The year was 1836 and the Texas Declaration of Independence from Mexico was hurriedly drawn up even as General Antonio LÃ³pez de Santa Anna and 4,000 Mexican troops surrounded the Alamo where less than 200 Texans were besieged for eleven days. At the end of the siege, more than 180 of the rebels were killed and “Remember the Alamo!” became a rallying cry in the fight for Texas independence.
Texans were even more enraged when nearly 400 more rebels who had surrendered were executed and burned at Goliad, Texas.Â
The tide turned when 900 Texans under the leadership of General Sam Houston launched a surprise attack on Santa Anna’s 1,200 troops at San Jacinto on April 21st. In eighteen minutes, half of the Mexican troops were killed and Texans had taken control of the camp. General Santa Anna was captured the following day and his defeat gave birth to the Republic of Texas.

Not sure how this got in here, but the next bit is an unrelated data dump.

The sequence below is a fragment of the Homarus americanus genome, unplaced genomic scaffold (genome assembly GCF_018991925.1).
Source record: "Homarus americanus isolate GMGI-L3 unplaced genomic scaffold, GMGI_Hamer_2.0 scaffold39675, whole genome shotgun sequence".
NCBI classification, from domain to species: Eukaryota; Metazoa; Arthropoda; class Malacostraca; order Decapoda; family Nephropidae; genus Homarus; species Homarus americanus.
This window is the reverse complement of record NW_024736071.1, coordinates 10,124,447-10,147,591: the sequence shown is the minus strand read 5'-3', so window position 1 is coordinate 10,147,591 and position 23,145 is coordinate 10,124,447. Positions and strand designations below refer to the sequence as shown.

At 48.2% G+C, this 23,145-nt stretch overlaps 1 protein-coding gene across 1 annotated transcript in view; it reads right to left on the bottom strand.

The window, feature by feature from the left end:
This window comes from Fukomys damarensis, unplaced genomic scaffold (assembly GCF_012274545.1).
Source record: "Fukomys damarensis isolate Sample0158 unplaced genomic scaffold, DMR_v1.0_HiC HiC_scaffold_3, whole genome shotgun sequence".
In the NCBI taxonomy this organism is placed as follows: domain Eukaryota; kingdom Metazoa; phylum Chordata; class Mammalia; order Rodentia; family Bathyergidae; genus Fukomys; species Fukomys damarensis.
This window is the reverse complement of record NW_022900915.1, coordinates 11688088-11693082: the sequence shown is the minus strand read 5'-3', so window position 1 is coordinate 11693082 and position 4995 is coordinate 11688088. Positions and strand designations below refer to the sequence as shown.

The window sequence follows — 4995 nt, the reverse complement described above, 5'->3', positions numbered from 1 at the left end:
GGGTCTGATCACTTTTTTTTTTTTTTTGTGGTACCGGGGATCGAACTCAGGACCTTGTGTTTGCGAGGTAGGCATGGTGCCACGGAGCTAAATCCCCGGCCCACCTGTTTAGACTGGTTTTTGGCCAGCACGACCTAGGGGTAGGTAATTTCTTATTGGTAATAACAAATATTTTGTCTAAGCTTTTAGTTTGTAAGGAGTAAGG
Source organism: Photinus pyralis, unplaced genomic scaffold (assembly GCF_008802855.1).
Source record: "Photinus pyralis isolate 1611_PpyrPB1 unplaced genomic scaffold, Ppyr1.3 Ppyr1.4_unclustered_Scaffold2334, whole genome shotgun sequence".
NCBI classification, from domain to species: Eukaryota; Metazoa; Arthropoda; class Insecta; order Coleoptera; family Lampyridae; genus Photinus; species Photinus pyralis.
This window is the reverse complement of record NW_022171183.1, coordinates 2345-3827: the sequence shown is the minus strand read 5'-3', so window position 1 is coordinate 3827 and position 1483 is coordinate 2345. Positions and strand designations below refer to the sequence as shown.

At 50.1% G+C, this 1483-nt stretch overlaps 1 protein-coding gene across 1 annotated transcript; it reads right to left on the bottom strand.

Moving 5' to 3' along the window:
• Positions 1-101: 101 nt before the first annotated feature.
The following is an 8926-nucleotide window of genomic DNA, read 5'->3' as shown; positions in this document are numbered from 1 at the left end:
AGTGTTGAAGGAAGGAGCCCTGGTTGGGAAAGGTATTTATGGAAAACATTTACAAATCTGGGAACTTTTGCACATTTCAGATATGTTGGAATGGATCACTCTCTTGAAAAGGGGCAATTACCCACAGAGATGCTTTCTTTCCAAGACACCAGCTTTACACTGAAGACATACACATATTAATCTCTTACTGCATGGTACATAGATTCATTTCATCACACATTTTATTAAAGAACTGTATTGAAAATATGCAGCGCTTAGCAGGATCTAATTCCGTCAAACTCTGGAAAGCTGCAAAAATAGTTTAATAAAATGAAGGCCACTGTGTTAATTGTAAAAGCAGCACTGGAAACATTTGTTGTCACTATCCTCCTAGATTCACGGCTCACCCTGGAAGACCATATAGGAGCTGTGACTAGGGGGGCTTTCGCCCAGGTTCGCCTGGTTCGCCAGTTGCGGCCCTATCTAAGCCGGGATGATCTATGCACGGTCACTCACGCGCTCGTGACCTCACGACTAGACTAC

In the Midwestern United States, larger territories were being carved into smaller territories that eventually became states. As a part of this process, in 1836, Crawford, Brown, and Michilimackinac Counties split off of Michigan Territory to become Wisconsin Territory.
The formation of Wisconsin Territory was a step toward Michigan Territory becoming a state, which would happen the following year. But another step needed to be taken to maintain the fragile balance between slave and free states. To keep the number of states equal, southern leaders wanted Arkansas to be granted statehood and on 15 June 1836 it became the 25th state.
After the South Australian Colonisation Act of 1834 became law in February 1836, the first ships bound for the new colony left England with 600 immigrants.
1836 was an important year for family historians in the UK as legislation passed an act requiring the registration of births, marriages, and deaths. The law would go into effect in July of the following year.Â